In the end, I decided to go private. Much to the consternation of several of my friends. The first of the many, many stories began trickling their way in to me: “I’ve got a friend who went private and wished she’d NEVER…” “They rush you in and out…” “My aunty reckons…” I would outwardly profess to be ignoring all this, but they made a dent, all these anecdotes, and penetrated my defences. They coloured my thinking and I only realise it now. Looking back, I realise that going private was an expression of extreme risk aversion. This is an important thing to realise, where pregnant women are concerned. We are incredibly susceptible to over-inflating the probability of very unlikely events. Our risk management matrix is all coloured in red. I like to think of myself as a strong-minded outspoken person, but when I was pregnant, I was a mouse when confronted with even the slightest possibility of something going wrong. I discovered I would consider almost any measures in order to mitigate even the tiniest risk.
At the same time I began investigating all the ways in which a woman can birth a baby. I was under the impression that my obstetrician would allow me a wide latitude of control over the way in which it would all unfold. At this point Team One weighed in. I was told my obstetrician would not, in fact, be likely to let me exercise choice. I was told the obstetrician was only interested in his own convenience. He would pressure me into a caesarean or an induction, to “suit his schedule”. He and the hospital staff would conspire to rob me of my choices and treat me like an item on a conveyor belt. I must look at him as the enemy. Then Team Two spoke up. I must trust the obstetrician. He had years and years of experience and years of education. He had delivered thousands of healthy babies and he knew his business. I must look at the natural birth proponents as the enemy. I tried not to listen too much to either side, and I thought I was succeeding, but actually, I wasn’t. In fact, all these perplexing arguments and counter-arguments were slowly and surely inculcating a really distressing sense of mistrust – in my doctor, in my friends, and even in myself.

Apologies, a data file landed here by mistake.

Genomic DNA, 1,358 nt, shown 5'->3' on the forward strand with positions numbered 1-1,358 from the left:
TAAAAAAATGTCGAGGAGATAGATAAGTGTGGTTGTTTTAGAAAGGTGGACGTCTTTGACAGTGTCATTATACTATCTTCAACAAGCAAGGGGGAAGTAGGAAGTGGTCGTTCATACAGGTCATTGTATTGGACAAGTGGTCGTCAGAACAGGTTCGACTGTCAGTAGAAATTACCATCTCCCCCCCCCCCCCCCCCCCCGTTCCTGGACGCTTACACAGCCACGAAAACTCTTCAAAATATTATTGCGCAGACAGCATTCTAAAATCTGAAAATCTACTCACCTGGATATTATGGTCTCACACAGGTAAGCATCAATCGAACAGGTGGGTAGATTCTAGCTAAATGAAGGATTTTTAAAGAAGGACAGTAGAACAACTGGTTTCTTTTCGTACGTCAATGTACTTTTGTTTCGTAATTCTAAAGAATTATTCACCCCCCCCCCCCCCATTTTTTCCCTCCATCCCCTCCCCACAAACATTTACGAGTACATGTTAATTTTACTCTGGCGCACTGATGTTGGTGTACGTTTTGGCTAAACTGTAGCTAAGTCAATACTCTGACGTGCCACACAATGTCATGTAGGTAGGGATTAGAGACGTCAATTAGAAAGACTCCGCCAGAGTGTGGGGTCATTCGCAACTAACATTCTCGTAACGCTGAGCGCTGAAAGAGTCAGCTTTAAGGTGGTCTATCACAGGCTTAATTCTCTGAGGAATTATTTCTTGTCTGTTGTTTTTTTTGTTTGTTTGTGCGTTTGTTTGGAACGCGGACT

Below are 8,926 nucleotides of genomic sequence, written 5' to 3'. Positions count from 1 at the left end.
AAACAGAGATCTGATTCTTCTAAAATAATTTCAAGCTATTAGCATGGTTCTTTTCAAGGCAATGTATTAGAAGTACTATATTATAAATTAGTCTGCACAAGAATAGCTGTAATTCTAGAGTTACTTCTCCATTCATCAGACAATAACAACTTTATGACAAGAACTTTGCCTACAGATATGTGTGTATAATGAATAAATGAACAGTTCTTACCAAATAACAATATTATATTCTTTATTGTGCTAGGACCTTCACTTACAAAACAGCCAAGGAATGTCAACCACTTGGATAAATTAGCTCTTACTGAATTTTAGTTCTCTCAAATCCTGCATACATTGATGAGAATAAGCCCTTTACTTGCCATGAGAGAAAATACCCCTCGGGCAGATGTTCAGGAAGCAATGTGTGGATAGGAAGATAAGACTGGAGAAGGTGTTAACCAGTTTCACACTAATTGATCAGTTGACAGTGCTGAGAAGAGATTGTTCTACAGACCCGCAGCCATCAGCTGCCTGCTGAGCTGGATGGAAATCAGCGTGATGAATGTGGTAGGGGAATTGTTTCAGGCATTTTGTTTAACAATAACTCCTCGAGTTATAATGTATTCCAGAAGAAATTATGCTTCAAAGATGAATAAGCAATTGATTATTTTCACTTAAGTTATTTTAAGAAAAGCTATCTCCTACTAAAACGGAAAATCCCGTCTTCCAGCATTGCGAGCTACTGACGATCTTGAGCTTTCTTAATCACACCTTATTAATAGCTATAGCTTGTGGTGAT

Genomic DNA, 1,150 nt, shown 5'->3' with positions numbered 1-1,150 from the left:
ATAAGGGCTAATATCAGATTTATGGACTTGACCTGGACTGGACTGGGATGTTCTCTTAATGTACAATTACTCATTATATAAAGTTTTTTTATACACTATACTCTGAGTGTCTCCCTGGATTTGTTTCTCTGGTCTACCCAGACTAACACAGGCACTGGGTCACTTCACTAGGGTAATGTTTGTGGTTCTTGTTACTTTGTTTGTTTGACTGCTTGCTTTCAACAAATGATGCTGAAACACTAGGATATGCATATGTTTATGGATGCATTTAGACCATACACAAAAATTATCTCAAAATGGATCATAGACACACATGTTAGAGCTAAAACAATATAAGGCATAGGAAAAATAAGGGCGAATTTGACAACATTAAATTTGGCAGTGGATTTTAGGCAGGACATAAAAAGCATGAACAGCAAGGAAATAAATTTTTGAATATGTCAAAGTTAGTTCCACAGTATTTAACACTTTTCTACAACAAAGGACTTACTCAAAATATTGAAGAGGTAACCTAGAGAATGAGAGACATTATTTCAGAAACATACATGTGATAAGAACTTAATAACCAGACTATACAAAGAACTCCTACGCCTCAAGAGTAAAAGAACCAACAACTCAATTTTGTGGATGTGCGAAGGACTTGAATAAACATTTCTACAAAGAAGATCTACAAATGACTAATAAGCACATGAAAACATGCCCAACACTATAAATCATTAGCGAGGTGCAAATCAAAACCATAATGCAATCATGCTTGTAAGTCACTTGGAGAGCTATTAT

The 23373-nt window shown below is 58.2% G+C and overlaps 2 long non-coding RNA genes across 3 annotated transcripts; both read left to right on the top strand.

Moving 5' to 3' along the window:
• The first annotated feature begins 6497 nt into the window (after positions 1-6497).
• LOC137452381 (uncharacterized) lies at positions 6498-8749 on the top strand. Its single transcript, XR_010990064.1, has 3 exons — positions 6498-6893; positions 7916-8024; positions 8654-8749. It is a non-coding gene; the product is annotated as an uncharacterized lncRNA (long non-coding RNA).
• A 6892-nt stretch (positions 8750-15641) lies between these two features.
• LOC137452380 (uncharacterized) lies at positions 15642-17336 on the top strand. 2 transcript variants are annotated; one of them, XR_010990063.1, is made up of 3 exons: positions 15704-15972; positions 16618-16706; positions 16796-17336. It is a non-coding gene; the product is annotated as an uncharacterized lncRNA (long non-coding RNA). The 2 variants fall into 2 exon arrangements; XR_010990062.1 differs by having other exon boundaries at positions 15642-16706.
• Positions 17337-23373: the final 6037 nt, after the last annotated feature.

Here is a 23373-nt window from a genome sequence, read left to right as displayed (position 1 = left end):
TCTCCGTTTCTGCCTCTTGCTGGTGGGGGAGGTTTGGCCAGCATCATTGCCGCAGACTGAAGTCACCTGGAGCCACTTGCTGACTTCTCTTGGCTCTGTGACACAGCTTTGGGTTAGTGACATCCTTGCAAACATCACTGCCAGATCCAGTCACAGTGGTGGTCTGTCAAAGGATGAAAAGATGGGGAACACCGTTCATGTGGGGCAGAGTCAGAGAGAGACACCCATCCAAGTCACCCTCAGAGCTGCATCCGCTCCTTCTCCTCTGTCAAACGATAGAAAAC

I want to stress that where other debates are concerned, none of this would be an issue. I would read a lot of material, probably examine some academic literature, but mostly be guided by the experts. The trouble was, in the case of childbirth, the experts didn’t agree. Sometimes it felt like midwives versus obstetricians at twenty paces.
I expressed my desire to avoid an epidural to my obstetrician. “Why?” he asked. I felt flustered – I don’t know why. I mumbled something about “increased risk of tearing” which I’d remembered from some of the reading I’d done. I was tersely told “Actually there’s no increased risk of tearing these days, the literature doesn’t support that at all.” Then, during an antenatal classes arranged by the private hospital the very next day, the midwives told us that one of the reasons to perhaps choose not to have an epidural was the “increased risk of tearing”. This infuriated me, but it was an impotent fury, because I was still no further forward to knowing whether an epidural really did increase the risk of tearing or whether it didn’t!